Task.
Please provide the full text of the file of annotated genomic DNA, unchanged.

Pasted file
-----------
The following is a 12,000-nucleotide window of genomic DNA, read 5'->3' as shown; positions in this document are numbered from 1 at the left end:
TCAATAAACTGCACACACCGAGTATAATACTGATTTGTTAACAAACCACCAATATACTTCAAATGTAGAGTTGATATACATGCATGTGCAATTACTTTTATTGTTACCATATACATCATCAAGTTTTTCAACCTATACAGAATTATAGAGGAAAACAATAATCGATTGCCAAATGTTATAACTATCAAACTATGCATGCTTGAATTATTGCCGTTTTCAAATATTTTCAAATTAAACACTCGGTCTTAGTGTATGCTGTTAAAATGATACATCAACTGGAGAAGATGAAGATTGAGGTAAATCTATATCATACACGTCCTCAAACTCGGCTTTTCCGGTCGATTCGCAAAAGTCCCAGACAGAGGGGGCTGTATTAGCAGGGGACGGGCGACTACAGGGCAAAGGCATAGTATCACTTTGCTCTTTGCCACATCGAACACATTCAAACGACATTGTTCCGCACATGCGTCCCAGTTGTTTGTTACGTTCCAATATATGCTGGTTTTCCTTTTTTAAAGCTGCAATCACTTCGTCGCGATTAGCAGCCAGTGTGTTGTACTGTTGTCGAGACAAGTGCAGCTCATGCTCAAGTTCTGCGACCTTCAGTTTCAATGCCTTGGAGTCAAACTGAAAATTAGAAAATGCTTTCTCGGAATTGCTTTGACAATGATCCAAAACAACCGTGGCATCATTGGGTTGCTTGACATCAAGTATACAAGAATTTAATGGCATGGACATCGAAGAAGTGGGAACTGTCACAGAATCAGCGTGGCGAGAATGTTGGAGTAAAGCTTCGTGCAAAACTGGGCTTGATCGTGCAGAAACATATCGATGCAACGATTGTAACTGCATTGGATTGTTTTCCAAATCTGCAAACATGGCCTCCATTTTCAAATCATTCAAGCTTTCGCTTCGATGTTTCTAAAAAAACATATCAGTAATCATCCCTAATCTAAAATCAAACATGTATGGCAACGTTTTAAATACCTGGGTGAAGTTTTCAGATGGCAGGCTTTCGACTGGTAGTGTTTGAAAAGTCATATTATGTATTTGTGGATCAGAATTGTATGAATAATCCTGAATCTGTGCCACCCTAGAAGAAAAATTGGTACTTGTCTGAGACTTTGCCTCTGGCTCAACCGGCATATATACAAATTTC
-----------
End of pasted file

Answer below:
The following is a 12,000-nucleotide window of genomic DNA, read 5'->3' as shown; positions in this document are numbered from 1 at the left end:
TCAATAAACTGCACACACCGAGTATAATACTGATTTGTTAACAAACCACCAATATACTTCAAATGTAGAGTTGATATACATGCATGTGCAATTACTTTTATTGTTACCATATACATCATCAAGTTTTTCAACCTATACAGAATTATAGAGGAAAACAATAATCGATTGCCAAATGTTATAACTATCAAACTATGCATGCTTGAATTATTGCCGTTTTCAAATATTTTCAAATTAAACACTCGGTCTTAGTGTATGCTGTTAAAATGATACATCAACTGGAGAAGATGAAGATTGAGGTAAATCTATATCATACACGTCCTCAAACTCGGCTTTTCCGGTCGATTCGCAAAAGTCCCAGACAGAGGGGGCTGTATTAGCAGGGGACGGGCGACTACAGGGCAAAGGCATAGTATCACTTTGCTCTTTGCCACATCGAACACATTCAAACGACATTGTTCCGCACATGCGTCCCAGTTGTTTGTTACGTTCCAATATATGCTGGTTTTCCTTTTTTAAAGCTGCAATCACTTCGTCGCGATTAGCAGCCAGTGTGTTGTACTGTTGTCGAGACAAGTGCAGCTCATGCTCAAGTTCTGCGACCTTCAGTTTCAATGCCTTGGAGTCAAACTGAAAATTAGAAAATGCTTTCTCGGAATTGCTTTGACAATGATCCAAAACAACCGTGGCATCATTGGGTTGCTTGACATCAAGTATACAAGAATTTAATGGCATGGACATCGAAGAAGTGGGAACTGTCACAGAATCAGCGTGGCGAGAATGTTGGAGTAAAGCTTCGTGCAAAACTGGGCTTGATCGTGCAGAAACATATCGATGCAACGATTGTAACTGCATTGGATTGTTTTCCAAATCTGCAAACATGGCCTCCATTTTCAAATCATTCAAGCTTTCGCTTCGATGTTTCTAAAAAAACATATCAGTAATCATCCCTAATCTAAAATCAAACATGTATGGCAACGTTTTAAATACCTGGGTGAAGTTTTCAGATGGCAGGCTTTCGACTGGTAGTGTTTGAAAAGTCATATTATGTATTTGTGGATCAGAATTGTATGAATAATCCTGAATCTGTGCCACCCTAGAAGAAAAATTGGTACTTGTCTGAGACTTTGCCTCTGGCTCAACCGGCATATATACAAATTTC